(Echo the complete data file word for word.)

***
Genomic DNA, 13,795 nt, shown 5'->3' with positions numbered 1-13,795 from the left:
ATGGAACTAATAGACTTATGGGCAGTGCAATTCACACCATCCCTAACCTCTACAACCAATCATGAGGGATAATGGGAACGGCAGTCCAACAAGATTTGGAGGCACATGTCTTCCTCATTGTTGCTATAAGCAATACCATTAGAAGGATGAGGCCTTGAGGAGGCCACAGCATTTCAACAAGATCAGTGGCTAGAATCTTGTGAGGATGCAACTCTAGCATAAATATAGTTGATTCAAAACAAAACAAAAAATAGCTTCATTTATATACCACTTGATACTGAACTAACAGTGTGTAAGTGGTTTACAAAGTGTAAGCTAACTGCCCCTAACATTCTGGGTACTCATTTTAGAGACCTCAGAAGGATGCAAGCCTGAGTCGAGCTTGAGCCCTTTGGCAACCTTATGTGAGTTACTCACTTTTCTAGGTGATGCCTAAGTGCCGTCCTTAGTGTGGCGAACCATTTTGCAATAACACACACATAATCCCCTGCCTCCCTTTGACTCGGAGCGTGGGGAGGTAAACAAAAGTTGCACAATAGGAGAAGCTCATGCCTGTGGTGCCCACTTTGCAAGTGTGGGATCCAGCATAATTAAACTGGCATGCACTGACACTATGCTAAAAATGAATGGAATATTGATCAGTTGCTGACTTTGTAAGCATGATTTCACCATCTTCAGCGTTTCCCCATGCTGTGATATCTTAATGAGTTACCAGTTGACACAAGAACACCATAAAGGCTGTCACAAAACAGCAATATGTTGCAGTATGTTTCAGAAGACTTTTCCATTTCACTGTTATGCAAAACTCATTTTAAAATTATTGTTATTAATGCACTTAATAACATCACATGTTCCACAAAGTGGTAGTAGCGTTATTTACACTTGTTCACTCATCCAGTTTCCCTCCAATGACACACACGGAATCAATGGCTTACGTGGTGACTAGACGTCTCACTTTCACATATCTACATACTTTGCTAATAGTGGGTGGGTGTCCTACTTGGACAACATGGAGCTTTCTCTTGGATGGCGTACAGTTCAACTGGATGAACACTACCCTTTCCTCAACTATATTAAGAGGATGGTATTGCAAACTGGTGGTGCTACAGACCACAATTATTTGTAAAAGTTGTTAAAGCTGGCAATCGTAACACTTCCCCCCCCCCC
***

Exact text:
Genomic DNA, 13,795 nt, shown 5'->3' with positions numbered 1-13,795 from the left:
ATGGAACTAATAGACTTATGGGCAGTGCAATTCACACCATCCCTAACCTCTACAACCAATCATGAGGGATAATGGGAACGGCAGTCCAACAAGATTTGGAGGCACATGTCTTCCTCATTGTTGCTATAAGCAATACCATTAGAAGGATGAGGCCTTGAGGAGGCCACAGCATTTCAACAAGATCAGTGGCTAGAATCTTGTGAGGATGCAACTCTAGCATAAATATAGTTGATTCAAAACAAAACAAAAAATAGCTTCATTTATATACCACTTGATACTGAACTAACAGTGTGTAAGTGGTTTACAAAGTGTAAGCTAACTGCCCCTAACATTCTGGGTACTCATTTTAGAGACCTCAGAAGGATGCAAGCCTGAGTCGAGCTTGAGCCCTTTGGCAACCTTATGTGAGTTACTCACTTTTCTAGGTGATGCCTAAGTGCCGTCCTTAGTGTGGCGAACCATTTTGCAATAACACACACATAATCCCCTGCCTCCCTTTGACTCGGAGCGTGGGGAGGTAAACAAAAGTTGCACAATAGGAGAAGCTCATGCCTGTGGTGCCCACTTTGCAAGTGTGGGATCCAGCATAATTAAACTGGCATGCACTGACACTATGCTAAAAATGAATGGAATATTGATCAGTTGCTGACTTTGTAAGCATGATTTCACCATCTTCAGCGTTTCCCCATGCTGTGATATCTTAATGAGTTACCAGTTGACACAAGAACACCATAAAGGCTGTCACAAAACAGCAATATGTTGCAGTATGTTTCAGAAGACTTTTCCATTTCACTGTTATGCAAAACTCATTTTAAAATTATTGTTATTAATGCACTTAATAACATCACATGTTCCACAAAGTGGTAGTAGCGTTATTTACACTTGTTCACTCATCCAGTTTCCCTCCAATGACACACACGGAATCAATGGCTTACGTGGTGACTAGACGTCTCACTTTCACATATCTACATACTTTGCTAATAGTGGGTGGGTGTCCTACTTGGACAACATGGAGCTTTCTCTTGGATGGCGTACAGTTCAACTGGATGAACACTACCCTTTCCTCAACTATATTAAGAGGATGGTATTGCAAACTGGTGGTGCTACAGACCACAATTATTTGTAAAAGTTGTTAAAGCTGGCAATCGTAACACTTCCCCCCCCCCC